Mocoso (moh-KO-so): (n) a kid, young child (like saying “rugrat”); comes from “moco” (mucous, snot).
Monono (moh-NO-no): (adj) cute, sweet, trendy, but not to be taken too seriously.
Moya (MOY-ya): ver Sepa Moya.
Muerte (MWAIR-tay): (n) literally death. Also used in slang expression “se cree la muerte” (say CRAY-ay la MWAIR-tay) to refer to a conceited person (think “to die for”). Ex: Se cree la muerte con ese nuevo auto. / She thinks she’s really something with that new car. Reader @Tony (Feb 2011) comments that the Reñaca Beach (very popular place to see & be seen) is sometimes called “Playa de la Muerte” because of all the great looking women women in hot bikinis that are “to die for” (and I might add there’s no shortage of great looking guys too!).
See also Hoyo del queque and Raja.
Nacer con la marraqueta bajo el brazo (nah-SAIR cohn la mah-rra-KET-ta bah-ho el BRA-zoh): To be born with a silver spoon in his or her mouth or to bring luck to the family upon being born.
Nacer parado (nah-SAIR pah-RAH-do): to be lucky, born under a lucky star.
Napoleón (nah-po-lay-OHN): Chain cutter.
No tener pelos en la lengua (no teh-NAIR PAY-los en la LENG-gwa): to be outspoken. Ex: Mi señora no tiene pelos en la lengua. Dice exactamente lo que piensa. / My wife has no qualms about saying exactly what she thinks.
Ojo(OH-ho): (n) (1) literally means eye, but often used (2) to mean “careful” or “attention.” People will often look you straight in the eye, point a finger to their own eye and say “Ojo con…” and give you some advice, as in “watch out for…” or “be careful with…”
Ojota (oh-HO-ta): (n) Typical sandal once used by campesinos (farm workers). The expression “mostrar las ojotas” (mo-STRAR lah o-HO-ta) means to unintentionally show ones humble roots / true colors. Ex: A pesar de todos sus títulos universitarios, mostró la ojota con ese comentario rasca. (Despite all his university education, he showed his true colors with that crude comment). See also hilacha (mostrar la hilacha).
Once (11) de Septiembre: (OHN-say day sept-tee-EM-bray). September 11. In Chile it refers to this day in 1973, the day of the military coupe.
Onces (OHN-sace): (n) Chile’s version of afternoon tea, one of the standard 4 meals per day. It usually consists of sandwiches and sweet pastries.. not necessarily in that order.
Operado de los nervios (oh-pair-AH-do day los NAIR-vee-ohs): Said of a person who is always calm, unflappable. Literally means they’ve had an operation on their nerves, as in a “nervectomy” and therefore are incapable of being nervous or excitable. Used in a positive sense.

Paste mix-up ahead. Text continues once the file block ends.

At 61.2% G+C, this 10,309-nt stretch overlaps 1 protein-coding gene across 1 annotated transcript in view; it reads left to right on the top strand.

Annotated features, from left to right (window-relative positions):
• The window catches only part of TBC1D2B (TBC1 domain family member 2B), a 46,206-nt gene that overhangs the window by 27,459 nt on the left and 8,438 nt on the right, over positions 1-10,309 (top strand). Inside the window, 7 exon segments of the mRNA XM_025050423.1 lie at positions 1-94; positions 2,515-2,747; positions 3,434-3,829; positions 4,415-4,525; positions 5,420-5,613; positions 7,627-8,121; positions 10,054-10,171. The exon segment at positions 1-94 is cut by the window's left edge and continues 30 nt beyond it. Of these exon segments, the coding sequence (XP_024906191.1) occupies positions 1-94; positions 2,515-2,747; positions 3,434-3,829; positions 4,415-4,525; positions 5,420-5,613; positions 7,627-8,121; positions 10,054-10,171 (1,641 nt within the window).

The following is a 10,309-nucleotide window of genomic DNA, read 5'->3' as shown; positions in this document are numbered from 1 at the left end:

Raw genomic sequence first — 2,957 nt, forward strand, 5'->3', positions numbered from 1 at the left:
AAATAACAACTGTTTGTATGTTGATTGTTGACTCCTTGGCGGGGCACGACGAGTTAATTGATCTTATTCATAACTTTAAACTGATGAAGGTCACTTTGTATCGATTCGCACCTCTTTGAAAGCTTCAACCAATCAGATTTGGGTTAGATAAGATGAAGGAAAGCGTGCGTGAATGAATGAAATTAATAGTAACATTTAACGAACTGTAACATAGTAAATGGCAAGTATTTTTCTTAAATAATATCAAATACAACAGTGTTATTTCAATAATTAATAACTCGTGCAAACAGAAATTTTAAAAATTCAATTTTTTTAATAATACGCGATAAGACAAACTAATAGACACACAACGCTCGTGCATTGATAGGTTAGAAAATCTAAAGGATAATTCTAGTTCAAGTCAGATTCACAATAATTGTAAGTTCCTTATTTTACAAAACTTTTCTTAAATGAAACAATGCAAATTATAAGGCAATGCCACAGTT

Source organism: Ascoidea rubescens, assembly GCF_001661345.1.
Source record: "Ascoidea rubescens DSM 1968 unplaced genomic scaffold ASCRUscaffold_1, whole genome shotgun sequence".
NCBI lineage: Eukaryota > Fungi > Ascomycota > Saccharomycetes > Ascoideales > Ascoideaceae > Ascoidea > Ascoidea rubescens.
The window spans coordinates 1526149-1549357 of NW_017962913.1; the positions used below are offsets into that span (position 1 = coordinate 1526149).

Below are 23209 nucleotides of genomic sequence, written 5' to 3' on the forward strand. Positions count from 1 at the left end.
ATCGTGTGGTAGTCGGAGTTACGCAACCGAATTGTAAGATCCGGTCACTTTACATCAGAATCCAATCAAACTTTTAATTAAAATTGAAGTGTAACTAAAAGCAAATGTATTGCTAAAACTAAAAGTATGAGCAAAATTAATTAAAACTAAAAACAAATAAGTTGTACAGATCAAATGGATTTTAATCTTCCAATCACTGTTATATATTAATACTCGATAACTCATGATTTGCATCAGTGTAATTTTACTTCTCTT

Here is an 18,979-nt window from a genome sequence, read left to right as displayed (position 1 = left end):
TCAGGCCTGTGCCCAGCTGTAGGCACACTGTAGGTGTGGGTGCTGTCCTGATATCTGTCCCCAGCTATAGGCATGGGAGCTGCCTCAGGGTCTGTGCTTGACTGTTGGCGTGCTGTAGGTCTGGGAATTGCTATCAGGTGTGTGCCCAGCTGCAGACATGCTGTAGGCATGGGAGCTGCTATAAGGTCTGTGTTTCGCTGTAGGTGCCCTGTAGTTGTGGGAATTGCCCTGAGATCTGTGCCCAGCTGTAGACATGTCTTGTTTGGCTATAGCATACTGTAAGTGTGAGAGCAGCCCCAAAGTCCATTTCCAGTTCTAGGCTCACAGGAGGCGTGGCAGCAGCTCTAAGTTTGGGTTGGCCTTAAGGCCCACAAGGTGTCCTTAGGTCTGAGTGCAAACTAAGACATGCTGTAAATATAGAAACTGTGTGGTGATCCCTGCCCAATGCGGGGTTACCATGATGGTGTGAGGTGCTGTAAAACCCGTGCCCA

Paco (PAH-koh): (n) Chilean for “cop,” (carabinero, police officer), though it tends to be more derogatory. A female cop is a “paquita,” which seems to be used in a more friendly way.
Palo (PAH-lo): (n) literally stick. Often used to refer to a million, as in a million pesos. (Gana palo, means s/he earns a million pesos a month).
Palta (PAHL-tah): (n) Avocado. Available in and on just about everything edible. Popular on toast for breakfast and on hot dogs (see completo). I’ve even had palta pie and palta pisco sour.
Palta (2) (PAHL-tah): (adj). Easy. (Contributed by Cachando Chile reader @tucienciaficción July 2011)
Pan amasado (pahn ah-mah-SAH-do): (n) Literally “kneaded bread”. These individual serving round breads are often made in country homes and baked in the traditional outdoor dome-shaped adobe ovens.
Pan batido (pahn bah-TEE-doh): (n) The bread called a marraqueta in Santiago is called pan batido in Valparaíso.
Pan de molde (pahn day MOHL-day): (n) No, this is not moldy bread! It’s sliced loaf bread. Also refers to a small utility van due to similarity in shape.
Pan frica (pahn FREE-ka): (n) Hamburger bun.
Paquita (pah-KEE-tah): (n) Female cop. see Paco.
Parafina (pahr-a-FEE-nah): (n) Kerosene.
Parar el carro (pah-RAR el CAHR-ro): (expression). Literally, “stop the car.” Used to stop someone who is “crossing the line” of what is to be tolerated. To stop insubordination, or insults, etc. Ex: “No me gustó como el cabro estaba hablandome, no accepto la falta de respeto, así es que le paré el carro bien firme.” (I didn’t like the way the kid was talking to me. I won’t accept a lack of respect, so I stopped him right there and put him in his place.)
Parche Curita (PAHR-chay kur-EE-ta): (n) Band-Aid, sticking plaster, adhesive strip to cover a small wound.
Pasarlo chancho (pah-SAIR loh CHAN-cho): have a good time.
Paso cebra (PAH-so SAY-bra): (n) Literally means “zebra crossing.” Refers to the white-on-black striped crosswalks where pedestrians immediately and always have the right of way.
Pata (PAH-ta): (n) foot. Andar a pata means to walk, to get around on foot. Also used for for animal and furniture legs. Ej: La mesa está coja; tiene una pata mala / The table is wobbly, it’s got a bad leg.
Patada (pah-TAH-dah): (n) kick. Ej: Le pegó una patada fuerte. / He gave him a good swift kick.